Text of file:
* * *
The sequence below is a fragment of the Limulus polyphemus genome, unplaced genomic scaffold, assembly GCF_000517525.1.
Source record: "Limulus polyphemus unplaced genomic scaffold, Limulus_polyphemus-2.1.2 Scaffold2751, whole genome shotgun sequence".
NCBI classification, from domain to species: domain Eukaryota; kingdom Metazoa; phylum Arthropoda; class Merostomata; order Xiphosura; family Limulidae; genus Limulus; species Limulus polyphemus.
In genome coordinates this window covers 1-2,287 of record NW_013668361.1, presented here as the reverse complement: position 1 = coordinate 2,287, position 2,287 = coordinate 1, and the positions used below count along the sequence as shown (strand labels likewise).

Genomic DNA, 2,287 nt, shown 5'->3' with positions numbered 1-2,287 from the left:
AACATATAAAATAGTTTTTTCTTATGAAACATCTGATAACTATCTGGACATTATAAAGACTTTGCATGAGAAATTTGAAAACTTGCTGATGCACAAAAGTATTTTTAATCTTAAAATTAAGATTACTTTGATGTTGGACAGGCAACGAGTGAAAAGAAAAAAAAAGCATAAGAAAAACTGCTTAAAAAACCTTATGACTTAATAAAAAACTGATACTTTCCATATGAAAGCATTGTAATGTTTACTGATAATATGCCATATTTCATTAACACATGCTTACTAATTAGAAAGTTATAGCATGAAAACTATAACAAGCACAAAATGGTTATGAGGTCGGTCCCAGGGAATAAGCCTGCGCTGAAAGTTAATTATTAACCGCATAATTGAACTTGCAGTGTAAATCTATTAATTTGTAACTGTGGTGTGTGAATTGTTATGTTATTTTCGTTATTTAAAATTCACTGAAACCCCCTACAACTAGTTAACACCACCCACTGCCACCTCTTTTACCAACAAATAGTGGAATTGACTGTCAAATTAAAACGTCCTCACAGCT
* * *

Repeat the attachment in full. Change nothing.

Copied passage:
The sequence below is a fragment of the Limulus polyphemus genome, unplaced genomic scaffold, assembly GCF_000517525.1.
Source record: "Limulus polyphemus unplaced genomic scaffold, Limulus_polyphemus-2.1.2 Scaffold2751, whole genome shotgun sequence".
NCBI classification, from domain to species: domain Eukaryota; kingdom Metazoa; phylum Arthropoda; class Merostomata; order Xiphosura; family Limulidae; genus Limulus; species Limulus polyphemus.
In genome coordinates this window covers 1-2,287 of record NW_013668361.1, presented here as the reverse complement: position 1 = coordinate 2,287, position 2,287 = coordinate 1, and the positions used below count along the sequence as shown (strand labels likewise).

Genomic DNA, 2,287 nt, shown 5'->3' with positions numbered 1-2,287 from the left:
AACATATAAAATAGTTTTTTCTTATGAAACATCTGATAACTATCTGGACATTATAAAGACTTTGCATGAGAAATTTGAAAACTTGCTGATGCACAAAAGTATTTTTAATCTTAAAATTAAGATTACTTTGATGTTGGACAGGCAACGAGTGAAAAGAAAAAAAAAGCATAAGAAAAACTGCTTAAAAAACCTTATGACTTAATAAAAAACTGATACTTTCCATATGAAAGCATTGTAATGTTTACTGATAATATGCCATATTTCATTAACACATGCTTACTAATTAGAAAGTTATAGCATGAAAACTATAACAAGCACAAAATGGTTATGAGGTCGGTCCCAGGGAATAAGCCTGCGCTGAAAGTTAATTATTAACCGCATAATTGAACTTGCAGTGTAAATCTATTAATTTGTAACTGTGGTGTGTGAATTGTTATGTTATTTTCGTTATTTAAAATTCACTGAAACCCCCTACAACTAGTTAACACCACCCACTGCCACCTCTTTTACCAACAAATAGTGGAATTGACTGTCAAATTAAAACGTCCTCACAGCT